I think every Australian would agree that Prime Minister Ardern has shown exceptional leadership in the most difficult of circumstances: the decisive action she's taken on gun control and, equally, the hard, important work of unity, inclusion and healing. She's reached out to the families in mourning and to the broader Muslim community. She said so powerfully on the day of the shooting: 'They are us'. But the hard truth that we've had to confront in Australia is that the gunman, the killer, the individual who walked into the mosque and murdered people at their prayer, at their most humble and vulnerable, came from among us. He was an Australian citizen. It's a phrase that I didn't ever expect to use: an Australian terrorist. It's a phrase that still sounds wrong. But I think Christchurch has presented us all with an uncomfortable truth, because when acts of violence, of evil, of terrorism are committed by people from other faiths and backgrounds, including but not limited to people of the Muslim faith, a lot of people are very quick to judge that whole faith by the actions of the individual—to demand that everyone of that faith in our community must condemn those acts. A lot of people are too quick to tar everyone with the actions of demented, deranged individuals. But when the terrorist is an Australian of Anglo Saxon background, we say 'He's deranged. He was an isolated exception'—and that is true. We know straight away that, as the Prime Minister so forcefully said, 'He does not represent anything about our country or our values.' Perhaps that should give us all pause the next time we rush to judgement. Perhaps that should remind us not to equate whole communities with the random, senseless violent acts of individuals.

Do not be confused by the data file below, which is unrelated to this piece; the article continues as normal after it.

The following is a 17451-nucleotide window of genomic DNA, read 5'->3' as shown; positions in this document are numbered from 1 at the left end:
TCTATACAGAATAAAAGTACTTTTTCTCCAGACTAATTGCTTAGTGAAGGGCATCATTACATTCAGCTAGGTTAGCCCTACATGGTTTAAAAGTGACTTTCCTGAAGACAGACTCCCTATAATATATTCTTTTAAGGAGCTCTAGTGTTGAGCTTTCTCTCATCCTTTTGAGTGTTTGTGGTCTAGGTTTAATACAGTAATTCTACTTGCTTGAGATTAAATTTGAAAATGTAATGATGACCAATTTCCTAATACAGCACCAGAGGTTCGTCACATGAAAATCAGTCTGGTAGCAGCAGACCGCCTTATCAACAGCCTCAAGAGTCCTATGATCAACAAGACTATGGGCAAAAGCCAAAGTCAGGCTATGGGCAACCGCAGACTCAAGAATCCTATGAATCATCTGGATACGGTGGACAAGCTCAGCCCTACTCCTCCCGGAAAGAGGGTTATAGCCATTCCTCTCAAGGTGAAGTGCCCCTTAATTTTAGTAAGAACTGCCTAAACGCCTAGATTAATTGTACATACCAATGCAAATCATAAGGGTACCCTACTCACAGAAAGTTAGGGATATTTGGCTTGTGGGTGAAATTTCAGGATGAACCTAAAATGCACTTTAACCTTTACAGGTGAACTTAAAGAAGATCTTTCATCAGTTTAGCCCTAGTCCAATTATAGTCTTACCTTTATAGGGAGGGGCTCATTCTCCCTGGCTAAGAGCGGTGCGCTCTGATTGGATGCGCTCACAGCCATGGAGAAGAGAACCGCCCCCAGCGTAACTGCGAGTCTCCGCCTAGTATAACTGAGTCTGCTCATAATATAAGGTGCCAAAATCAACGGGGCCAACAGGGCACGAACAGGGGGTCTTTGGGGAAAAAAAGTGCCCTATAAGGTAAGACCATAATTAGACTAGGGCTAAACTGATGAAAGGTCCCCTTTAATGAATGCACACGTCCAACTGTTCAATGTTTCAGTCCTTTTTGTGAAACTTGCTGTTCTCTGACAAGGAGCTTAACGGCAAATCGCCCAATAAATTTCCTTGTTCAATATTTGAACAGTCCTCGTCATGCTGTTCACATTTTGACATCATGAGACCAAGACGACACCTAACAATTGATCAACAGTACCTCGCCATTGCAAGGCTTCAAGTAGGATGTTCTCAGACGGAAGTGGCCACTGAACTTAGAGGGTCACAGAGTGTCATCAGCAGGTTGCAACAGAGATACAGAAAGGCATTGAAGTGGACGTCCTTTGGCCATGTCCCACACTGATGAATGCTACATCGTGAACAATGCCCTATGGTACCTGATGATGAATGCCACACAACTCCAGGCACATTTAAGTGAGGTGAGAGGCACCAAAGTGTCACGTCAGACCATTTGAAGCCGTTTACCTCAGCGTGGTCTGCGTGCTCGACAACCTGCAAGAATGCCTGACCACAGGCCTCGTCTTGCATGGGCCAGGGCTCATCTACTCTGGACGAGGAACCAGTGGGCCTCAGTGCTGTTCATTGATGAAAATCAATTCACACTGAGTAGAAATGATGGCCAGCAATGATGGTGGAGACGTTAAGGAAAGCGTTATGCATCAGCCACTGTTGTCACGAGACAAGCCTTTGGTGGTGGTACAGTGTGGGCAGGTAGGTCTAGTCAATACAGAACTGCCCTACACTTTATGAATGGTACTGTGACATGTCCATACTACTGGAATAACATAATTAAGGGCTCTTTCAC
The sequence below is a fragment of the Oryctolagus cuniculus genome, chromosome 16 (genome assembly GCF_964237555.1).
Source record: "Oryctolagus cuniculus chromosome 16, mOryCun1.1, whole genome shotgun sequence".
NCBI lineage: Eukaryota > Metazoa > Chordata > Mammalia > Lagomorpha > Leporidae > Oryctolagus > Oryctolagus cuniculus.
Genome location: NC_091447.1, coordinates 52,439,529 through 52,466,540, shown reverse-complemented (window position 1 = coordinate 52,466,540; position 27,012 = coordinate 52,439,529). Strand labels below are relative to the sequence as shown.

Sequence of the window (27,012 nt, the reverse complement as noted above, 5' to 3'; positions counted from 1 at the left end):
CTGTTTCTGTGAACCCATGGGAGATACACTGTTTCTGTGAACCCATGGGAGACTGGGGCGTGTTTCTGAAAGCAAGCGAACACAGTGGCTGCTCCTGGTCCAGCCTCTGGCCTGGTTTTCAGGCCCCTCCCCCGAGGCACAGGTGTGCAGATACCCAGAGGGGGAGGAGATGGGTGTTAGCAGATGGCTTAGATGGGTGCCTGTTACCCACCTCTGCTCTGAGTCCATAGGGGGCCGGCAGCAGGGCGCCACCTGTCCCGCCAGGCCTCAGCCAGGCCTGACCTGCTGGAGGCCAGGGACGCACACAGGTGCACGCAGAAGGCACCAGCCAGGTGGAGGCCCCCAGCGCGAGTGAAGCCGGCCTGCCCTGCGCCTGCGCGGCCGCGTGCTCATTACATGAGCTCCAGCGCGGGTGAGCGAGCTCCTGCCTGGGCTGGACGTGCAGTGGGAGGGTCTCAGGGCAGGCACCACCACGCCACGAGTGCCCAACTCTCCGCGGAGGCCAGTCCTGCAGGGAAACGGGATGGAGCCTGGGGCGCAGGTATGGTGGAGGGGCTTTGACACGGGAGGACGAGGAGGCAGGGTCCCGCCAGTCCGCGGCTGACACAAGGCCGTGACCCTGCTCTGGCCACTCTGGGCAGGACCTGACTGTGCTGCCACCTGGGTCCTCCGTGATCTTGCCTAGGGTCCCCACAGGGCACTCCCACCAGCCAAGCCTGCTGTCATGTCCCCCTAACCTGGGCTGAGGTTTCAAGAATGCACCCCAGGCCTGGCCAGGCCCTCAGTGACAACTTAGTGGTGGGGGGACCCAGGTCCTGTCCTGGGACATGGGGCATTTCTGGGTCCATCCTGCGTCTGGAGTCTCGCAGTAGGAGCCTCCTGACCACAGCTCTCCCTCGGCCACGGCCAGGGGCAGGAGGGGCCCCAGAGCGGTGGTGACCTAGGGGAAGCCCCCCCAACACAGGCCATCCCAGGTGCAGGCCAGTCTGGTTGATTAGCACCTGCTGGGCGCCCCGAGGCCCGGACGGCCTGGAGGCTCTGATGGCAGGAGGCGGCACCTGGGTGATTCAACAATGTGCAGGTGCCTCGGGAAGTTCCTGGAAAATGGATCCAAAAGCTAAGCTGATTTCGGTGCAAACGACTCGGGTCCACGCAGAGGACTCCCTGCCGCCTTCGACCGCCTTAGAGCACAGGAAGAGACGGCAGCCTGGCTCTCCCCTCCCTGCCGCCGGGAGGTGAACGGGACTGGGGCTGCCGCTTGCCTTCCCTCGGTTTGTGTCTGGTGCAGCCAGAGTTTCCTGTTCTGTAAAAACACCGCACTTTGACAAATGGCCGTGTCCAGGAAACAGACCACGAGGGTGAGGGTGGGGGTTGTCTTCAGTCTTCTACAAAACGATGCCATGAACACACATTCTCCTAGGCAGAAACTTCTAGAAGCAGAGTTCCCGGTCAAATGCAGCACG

There's something else that I think we must reflect on. The Christchurch gunman wasn't born wanting to kill. He wasn't born hating people because of the God they prayed to. Somewhere he grew to learn that hatred, that violence, that evil. He was able to find allies in that extremism. He was able to have it reinforced and normalised and focused. This is another confronting truth for Australia. We have understood for a long time that we are not immune from the consequences of terrorism. Far too many Australians have died here and around the world for us to imagine that we enjoy some form of special protection or immunity. But we have perhaps indulged in the belief that terrorism is always caused and created elsewhere, that somehow extremism and hatred and the violence they incite can only ever be brought in from overseas. But that is not true. Racism and prejudice and discrimination still live among us. Yes, social media is a new part of this problem—the cowardly anonymous bile of trolls, the conspiracy theorists feeding each other's paranoia. I agree with the government that the social media operators absolutely have a responsibility to be more diligent, more accountable and more vigilant in policing the dark corners of their platforms. But it is not just new media and social media platforms; sometimes it can be in traditional media too—the uncritical exposure and massive platform given to people on the fringe.